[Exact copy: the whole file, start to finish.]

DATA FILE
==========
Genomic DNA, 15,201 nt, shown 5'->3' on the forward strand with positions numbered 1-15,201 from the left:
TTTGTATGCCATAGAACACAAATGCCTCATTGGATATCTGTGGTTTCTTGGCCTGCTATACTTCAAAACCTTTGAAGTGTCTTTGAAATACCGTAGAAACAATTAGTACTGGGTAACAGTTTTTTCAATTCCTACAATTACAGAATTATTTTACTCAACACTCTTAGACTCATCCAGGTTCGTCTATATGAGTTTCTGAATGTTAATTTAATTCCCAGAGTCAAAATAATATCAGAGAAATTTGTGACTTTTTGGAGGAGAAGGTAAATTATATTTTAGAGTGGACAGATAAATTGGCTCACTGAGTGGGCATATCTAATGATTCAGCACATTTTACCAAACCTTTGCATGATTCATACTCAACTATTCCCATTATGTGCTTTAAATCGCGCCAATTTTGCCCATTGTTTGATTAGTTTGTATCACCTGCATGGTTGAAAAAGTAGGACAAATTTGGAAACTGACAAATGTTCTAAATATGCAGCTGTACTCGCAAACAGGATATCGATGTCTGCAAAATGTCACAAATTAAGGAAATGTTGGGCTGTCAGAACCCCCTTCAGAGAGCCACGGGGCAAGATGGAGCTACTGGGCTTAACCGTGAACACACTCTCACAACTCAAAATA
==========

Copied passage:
Genomic DNA, 15,201 nt, shown 5'->3' on the forward strand with positions numbered 1-15,201 from the left:
TTTGTATGCCATAGAACACAAATGCCTCATTGGATATCTGTGGTTTCTTGGCCTGCTATACTTCAAAACCTTTGAAGTGTCTTTGAAATACCGTAGAAACAATTAGTACTGGGTAACAGTTTTTTCAATTCCTACAATTACAGAATTATTTTACTCAACACTCTTAGACTCATCCAGGTTCGTCTATATGAGTTTCTGAATGTTAATTTAATTCCCAGAGTCAAAATAATATCAGAGAAATTTGTGACTTTTTGGAGGAGAAGGTAAATTATATTTTAGAGTGGACAGATAAATTGGCTCACTGAGTGGGCATATCTAATGATTCAGCACATTTTACCAAACCTTTGCATGATTCATACTCAACTATTCCCATTATGTGCTTTAAATCGCGCCAATTTTGCCCATTGTTTGATTAGTTTGTATCACCTGCATGGTTGAAAAAGTAGGACAAATTTGGAAACTGACAAATGTTCTAAATATGCAGCTGTACTCGCAAACAGGATATCGATGTCTGCAAAATGTCACAAATTAAGGAAATGTTGGGCTGTCAGAACCCCCTTCAGAGAGCCACGGGGCAAGATGGAGCTACTGGGCTTAACCGTGAACACACTCTCACAACTCAAAATA